Faced with a barrage of criticism and legal action, video game maker Valve is seeking to walk away from the rapidly expanding gambling ecosystem that had evolved around its games, in the process likely destroying an industry that was expected to take $7.4 billion in bets this year.
According to the Bellevue, Washington-based company, it would crack down on websites that used Steam, Valve's gaming software, to facilitate gambling, a reversal from its previous support of those sites.
''We'd like to clarify that we have no business relationships with any of these sites,'' said Erik Johnson, a company spokesman, in a statement. ''We are going to start sending notices to these sites requesting they cease operations through Steam.''
In April, a Bloomberg investigation raised questions about Valve's relationship with the sites, which were especially popular among underage gamers. ''This is long overdue,'' said video game attorney Ryan Morrison of Morrison & Lee LLP. ''I'm very tired of getting e-mails saying, 'I'm 15 and lost a thousand dollars on a Counter-Strike gambling website,' Bloomberg reported.
For about five years, Valve had encouraged players of games like Dota 2 and Counter-Strike: Global Offensive to collect virtual items like decorative weapons, which could be acquired through game-play or purchased through Steam.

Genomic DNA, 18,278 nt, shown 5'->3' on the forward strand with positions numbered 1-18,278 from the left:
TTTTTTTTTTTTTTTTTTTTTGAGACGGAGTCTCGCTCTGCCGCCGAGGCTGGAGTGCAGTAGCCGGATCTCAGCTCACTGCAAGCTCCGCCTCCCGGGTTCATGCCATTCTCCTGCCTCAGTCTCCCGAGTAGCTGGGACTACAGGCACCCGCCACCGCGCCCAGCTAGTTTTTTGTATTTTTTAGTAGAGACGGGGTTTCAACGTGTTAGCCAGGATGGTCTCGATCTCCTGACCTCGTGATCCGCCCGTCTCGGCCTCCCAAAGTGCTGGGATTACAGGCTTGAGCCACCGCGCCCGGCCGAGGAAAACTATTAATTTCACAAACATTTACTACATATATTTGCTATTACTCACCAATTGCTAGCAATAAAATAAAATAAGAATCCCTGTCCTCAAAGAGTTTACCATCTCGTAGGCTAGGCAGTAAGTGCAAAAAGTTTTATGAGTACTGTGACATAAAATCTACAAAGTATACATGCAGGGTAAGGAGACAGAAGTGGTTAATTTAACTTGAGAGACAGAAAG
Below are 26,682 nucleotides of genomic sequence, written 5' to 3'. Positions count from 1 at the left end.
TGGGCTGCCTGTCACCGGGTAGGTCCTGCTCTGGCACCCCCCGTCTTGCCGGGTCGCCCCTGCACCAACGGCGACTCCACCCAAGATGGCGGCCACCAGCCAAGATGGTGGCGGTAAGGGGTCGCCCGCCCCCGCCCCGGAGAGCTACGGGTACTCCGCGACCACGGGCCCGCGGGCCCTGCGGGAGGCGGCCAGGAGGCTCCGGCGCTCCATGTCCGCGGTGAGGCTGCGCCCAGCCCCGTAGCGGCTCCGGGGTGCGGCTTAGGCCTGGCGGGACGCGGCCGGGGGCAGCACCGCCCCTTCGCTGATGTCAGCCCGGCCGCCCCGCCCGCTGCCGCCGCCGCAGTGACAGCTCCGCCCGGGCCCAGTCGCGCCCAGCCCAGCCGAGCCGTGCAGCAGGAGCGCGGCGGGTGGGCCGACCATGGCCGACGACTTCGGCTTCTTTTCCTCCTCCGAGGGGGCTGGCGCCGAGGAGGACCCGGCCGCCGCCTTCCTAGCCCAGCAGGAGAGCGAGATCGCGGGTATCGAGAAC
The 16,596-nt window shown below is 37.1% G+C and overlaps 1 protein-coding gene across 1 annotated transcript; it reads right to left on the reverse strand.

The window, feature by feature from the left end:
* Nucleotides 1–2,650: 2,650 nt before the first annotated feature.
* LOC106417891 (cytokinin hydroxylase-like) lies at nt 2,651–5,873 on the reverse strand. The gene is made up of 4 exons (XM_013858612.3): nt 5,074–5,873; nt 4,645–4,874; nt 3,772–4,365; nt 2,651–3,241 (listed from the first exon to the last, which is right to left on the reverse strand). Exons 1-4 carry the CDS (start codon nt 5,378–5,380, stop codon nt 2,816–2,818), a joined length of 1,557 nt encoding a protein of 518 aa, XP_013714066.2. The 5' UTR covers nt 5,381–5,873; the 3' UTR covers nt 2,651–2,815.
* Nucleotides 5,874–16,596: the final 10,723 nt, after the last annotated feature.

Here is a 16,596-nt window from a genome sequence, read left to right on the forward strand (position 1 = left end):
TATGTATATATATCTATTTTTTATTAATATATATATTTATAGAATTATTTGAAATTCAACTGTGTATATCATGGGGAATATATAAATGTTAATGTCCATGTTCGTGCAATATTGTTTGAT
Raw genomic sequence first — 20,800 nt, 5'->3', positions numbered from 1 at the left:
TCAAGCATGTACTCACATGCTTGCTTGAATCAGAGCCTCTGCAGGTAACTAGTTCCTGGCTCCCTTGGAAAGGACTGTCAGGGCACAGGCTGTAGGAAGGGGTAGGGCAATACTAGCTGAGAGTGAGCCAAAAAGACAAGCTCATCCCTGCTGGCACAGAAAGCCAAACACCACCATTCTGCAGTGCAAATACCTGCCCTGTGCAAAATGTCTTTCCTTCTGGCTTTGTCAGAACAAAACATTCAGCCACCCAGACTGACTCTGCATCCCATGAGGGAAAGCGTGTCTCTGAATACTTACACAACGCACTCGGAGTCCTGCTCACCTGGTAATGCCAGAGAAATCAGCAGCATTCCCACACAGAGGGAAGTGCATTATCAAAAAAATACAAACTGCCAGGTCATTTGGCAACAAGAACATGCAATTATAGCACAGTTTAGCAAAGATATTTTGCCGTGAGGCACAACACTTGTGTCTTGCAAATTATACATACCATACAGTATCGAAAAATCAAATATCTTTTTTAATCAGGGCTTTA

Valve, speaking out on the subject revealed its intention to shut down these types of sites.
"In 2011, we added a feature to Steam that enabled users to trade in-game items as a way to make it easier for people to get the items they wanted in games featuring in-game economies," Valve's Erik Johnson explained in a statement shared with www.gamespot.com.
"Since then a number of gambling sites started leveraging the Steam trading system, and there's been some false assumptions about our involvement with these sites."
"We'd like to clarify that we have no business relationships with any of these sites," Johnson said. "We have never received any revenue from them. And Steam does not have a system for turning in-game items into real world currency," he said, directly conflicting a statement in the lawsuit that said this was possible.